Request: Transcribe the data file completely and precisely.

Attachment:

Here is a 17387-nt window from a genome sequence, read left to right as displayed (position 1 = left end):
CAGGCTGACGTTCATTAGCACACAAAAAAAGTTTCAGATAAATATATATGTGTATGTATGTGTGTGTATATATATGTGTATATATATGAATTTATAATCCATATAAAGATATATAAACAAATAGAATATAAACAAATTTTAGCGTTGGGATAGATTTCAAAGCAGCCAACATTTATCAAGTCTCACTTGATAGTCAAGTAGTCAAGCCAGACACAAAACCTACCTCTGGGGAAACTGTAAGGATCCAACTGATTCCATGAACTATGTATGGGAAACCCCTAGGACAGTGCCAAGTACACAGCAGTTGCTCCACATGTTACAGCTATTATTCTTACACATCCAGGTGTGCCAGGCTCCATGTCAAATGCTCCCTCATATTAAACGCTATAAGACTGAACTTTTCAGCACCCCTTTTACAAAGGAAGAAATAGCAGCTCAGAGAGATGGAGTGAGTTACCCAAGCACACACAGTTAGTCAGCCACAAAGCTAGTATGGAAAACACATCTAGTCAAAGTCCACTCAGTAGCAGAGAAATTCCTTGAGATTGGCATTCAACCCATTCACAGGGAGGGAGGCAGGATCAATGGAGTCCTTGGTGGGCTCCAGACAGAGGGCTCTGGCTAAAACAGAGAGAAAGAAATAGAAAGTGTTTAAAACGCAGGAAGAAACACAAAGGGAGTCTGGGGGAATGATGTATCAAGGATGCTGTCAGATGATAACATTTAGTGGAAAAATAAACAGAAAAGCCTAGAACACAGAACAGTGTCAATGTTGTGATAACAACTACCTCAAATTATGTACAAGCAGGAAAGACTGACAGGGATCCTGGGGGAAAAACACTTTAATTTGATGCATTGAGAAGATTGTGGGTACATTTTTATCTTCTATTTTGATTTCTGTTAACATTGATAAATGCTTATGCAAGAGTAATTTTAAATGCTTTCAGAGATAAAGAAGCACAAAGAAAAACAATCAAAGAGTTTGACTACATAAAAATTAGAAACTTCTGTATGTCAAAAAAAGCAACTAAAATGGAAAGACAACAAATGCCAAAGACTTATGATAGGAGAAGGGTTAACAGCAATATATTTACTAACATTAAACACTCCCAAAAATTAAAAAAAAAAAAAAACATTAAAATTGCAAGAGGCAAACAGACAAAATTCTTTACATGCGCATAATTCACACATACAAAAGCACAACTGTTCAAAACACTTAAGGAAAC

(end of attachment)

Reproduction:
Here is a 17387-nt window from a genome sequence, read left to right as displayed (position 1 = left end):
CAGGCTGACGTTCATTAGCACACAAAAAAAGTTTCAGATAAATATATATGTGTATGTATGTGTGTGTATATATATGTGTATATATATGAATTTATAATCCATATAAAGATATATAAACAAATAGAATATAAACAAATTTTAGCGTTGGGATAGATTTCAAAGCAGCCAACATTTATCAAGTCTCACTTGATAGTCAAGTAGTCAAGCCAGACACAAAACCTACCTCTGGGGAAACTGTAAGGATCCAACTGATTCCATGAACTATGTATGGGAAACCCCTAGGACAGTGCCAAGTACACAGCAGTTGCTCCACATGTTACAGCTATTATTCTTACACATCCAGGTGTGCCAGGCTCCATGTCAAATGCTCCCTCATATTAAACGCTATAAGACTGAACTTTTCAGCACCCCTTTTACAAAGGAAGAAATAGCAGCTCAGAGAGATGGAGTGAGTTACCCAAGCACACACAGTTAGTCAGCCACAAAGCTAGTATGGAAAACACATCTAGTCAAAGTCCACTCAGTAGCAGAGAAATTCCTTGAGATTGGCATTCAACCCATTCACAGGGAGGGAGGCAGGATCAATGGAGTCCTTGGTGGGCTCCAGACAGAGGGCTCTGGCTAAAACAGAGAGAAAGAAATAGAAAGTGTTTAAAACGCAGGAAGAAACACAAAGGGAGTCTGGGGGAATGATGTATCAAGGATGCTGTCAGATGATAACATTTAGTGGAAAAATAAACAGAAAAGCCTAGAACACAGAACAGTGTCAATGTTGTGATAACAACTACCTCAAATTATGTACAAGCAGGAAAGACTGACAGGGATCCTGGGGGAAAAACACTTTAATTTGATGCATTGAGAAGATTGTGGGTACATTTTTATCTTCTATTTTGATTTCTGTTAACATTGATAAATGCTTATGCAAGAGTAATTTTAAATGCTTTCAGAGATAAAGAAGCACAAAGAAAAACAATCAAAGAGTTTGACTACATAAAAATTAGAAACTTCTGTATGTCAAAAAAAGCAACTAAAATGGAAAGACAACAAATGCCAAAGACTTATGATAGGAGAAGGGTTAACAGCAATATATTTACTAACATTAAACACTCCCAAAAATTAAAAAAAAAAAAAAACATTAAAATTGCAAGAGGCAAACAGACAAAATTCTTTACATGCGCATAATTCACACATACAAAAGCACAACTGTTCAAAACACTTAAGGAAAC